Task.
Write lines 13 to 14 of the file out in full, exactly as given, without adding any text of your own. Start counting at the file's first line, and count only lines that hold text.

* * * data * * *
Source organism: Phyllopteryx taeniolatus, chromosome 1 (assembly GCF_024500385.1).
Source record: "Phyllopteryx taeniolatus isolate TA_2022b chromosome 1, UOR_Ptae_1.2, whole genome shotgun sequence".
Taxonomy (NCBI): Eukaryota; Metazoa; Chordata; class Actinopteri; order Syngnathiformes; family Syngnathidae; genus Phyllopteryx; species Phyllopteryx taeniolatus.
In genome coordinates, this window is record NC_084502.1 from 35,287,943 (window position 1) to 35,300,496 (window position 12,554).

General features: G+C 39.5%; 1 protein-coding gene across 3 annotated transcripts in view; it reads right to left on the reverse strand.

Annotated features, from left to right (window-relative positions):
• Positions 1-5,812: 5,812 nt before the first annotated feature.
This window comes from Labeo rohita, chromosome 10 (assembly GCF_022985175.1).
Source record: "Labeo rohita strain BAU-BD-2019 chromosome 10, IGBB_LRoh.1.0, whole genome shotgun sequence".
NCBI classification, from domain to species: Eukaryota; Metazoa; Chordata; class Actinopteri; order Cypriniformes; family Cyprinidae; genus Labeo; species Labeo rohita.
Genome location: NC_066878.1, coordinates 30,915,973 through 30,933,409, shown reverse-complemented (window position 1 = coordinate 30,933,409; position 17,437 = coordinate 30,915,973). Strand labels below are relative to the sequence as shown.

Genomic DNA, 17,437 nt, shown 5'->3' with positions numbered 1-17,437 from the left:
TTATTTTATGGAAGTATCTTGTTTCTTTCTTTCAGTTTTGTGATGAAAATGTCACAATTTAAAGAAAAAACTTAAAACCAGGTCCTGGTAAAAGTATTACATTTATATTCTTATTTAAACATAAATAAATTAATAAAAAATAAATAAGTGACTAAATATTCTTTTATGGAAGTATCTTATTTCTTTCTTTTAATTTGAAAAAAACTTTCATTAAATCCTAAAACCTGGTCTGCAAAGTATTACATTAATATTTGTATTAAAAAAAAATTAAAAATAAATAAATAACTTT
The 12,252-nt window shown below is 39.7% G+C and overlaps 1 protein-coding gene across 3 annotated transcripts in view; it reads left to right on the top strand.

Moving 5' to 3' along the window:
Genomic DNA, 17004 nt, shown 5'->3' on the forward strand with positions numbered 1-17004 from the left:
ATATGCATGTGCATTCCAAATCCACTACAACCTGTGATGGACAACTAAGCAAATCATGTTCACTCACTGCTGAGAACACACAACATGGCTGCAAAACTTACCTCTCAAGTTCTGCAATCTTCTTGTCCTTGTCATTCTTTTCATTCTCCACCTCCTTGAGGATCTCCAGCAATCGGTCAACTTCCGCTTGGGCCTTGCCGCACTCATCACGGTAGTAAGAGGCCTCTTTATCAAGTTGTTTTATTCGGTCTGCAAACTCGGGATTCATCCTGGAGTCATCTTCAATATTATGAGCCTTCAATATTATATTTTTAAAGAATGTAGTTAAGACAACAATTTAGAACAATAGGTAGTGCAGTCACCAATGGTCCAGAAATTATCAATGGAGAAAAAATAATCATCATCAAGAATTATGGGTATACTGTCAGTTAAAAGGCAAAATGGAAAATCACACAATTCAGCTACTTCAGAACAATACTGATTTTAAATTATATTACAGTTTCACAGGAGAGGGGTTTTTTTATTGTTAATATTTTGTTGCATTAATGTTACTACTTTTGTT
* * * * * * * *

TTATTTTATGGAAGTATCTTGTTTCTTTCTTTCAGTTTTGTGATGAAAATGTCACAATTTAAAGAAAAAACTTAAAACCAGGTCCTGGTAAAAGTATTACATTTATATTCTTATTTAAACATAAATAAATTAATAAAAAATAAATAAGTGACTAAATATTCTTTTATGGAAGTATCTTATTTCTTTCTTTTAATTTGAAAAAAACTTTCATTAAATCCTAAAACCTGGTCTGCAAAGTATTACATTAATATTTGTATTAAAAAAAAATTAAAAATAAATAAATAACTTT
The 12,252-nt window shown below is 39.7% G+C and overlaps 1 protein-coding gene across 3 annotated transcripts in view; it reads left to right on the top strand.